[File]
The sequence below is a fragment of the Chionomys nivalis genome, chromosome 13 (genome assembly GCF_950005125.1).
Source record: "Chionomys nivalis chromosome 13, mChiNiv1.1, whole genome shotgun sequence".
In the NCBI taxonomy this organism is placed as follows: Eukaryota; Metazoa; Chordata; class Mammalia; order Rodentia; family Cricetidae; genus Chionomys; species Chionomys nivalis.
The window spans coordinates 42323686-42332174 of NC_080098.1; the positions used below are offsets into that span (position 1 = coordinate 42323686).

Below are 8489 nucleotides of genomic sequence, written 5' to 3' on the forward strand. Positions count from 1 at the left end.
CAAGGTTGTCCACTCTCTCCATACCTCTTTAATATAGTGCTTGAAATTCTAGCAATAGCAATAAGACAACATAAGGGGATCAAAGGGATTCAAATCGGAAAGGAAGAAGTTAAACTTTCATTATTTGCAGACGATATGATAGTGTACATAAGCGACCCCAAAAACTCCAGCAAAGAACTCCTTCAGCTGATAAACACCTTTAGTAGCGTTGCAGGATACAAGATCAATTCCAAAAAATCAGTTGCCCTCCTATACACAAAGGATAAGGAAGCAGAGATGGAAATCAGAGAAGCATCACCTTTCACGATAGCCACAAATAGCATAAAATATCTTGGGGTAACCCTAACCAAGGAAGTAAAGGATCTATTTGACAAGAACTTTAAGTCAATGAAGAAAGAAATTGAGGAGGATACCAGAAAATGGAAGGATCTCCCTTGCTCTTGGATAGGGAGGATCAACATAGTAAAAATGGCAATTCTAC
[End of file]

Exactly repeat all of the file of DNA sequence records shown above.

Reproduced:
The sequence below is a fragment of the Chionomys nivalis genome, chromosome 13 (genome assembly GCF_950005125.1).
Source record: "Chionomys nivalis chromosome 13, mChiNiv1.1, whole genome shotgun sequence".
In the NCBI taxonomy this organism is placed as follows: Eukaryota; Metazoa; Chordata; class Mammalia; order Rodentia; family Cricetidae; genus Chionomys; species Chionomys nivalis.
The window spans coordinates 42323686-42332174 of NC_080098.1; the positions used below are offsets into that span (position 1 = coordinate 42323686).

Below are 8489 nucleotides of genomic sequence, written 5' to 3' on the forward strand. Positions count from 1 at the left end.
CAAGGTTGTCCACTCTCTCCATACCTCTTTAATATAGTGCTTGAAATTCTAGCAATAGCAATAAGACAACATAAGGGGATCAAAGGGATTCAAATCGGAAAGGAAGAAGTTAAACTTTCATTATTTGCAGACGATATGATAGTGTACATAAGCGACCCCAAAAACTCCAGCAAAGAACTCCTTCAGCTGATAAACACCTTTAGTAGCGTTGCAGGATACAAGATCAATTCCAAAAAATCAGTTGCCCTCCTATACACAAAGGATAAGGAAGCAGAGATGGAAATCAGAGAAGCATCACCTTTCACGATAGCCACAAATAGCATAAAATATCTTGGGGTAACCCTAACCAAGGAAGTAAAGGATCTATTTGACAAGAACTTTAAGTCAATGAAGAAAGAAATTGAGGAGGATACCAGAAAATGGAAGGATCTCCCTTGCTCTTGGATAGGGAGGATCAACATAGTAAAAATGGCAATTCTAC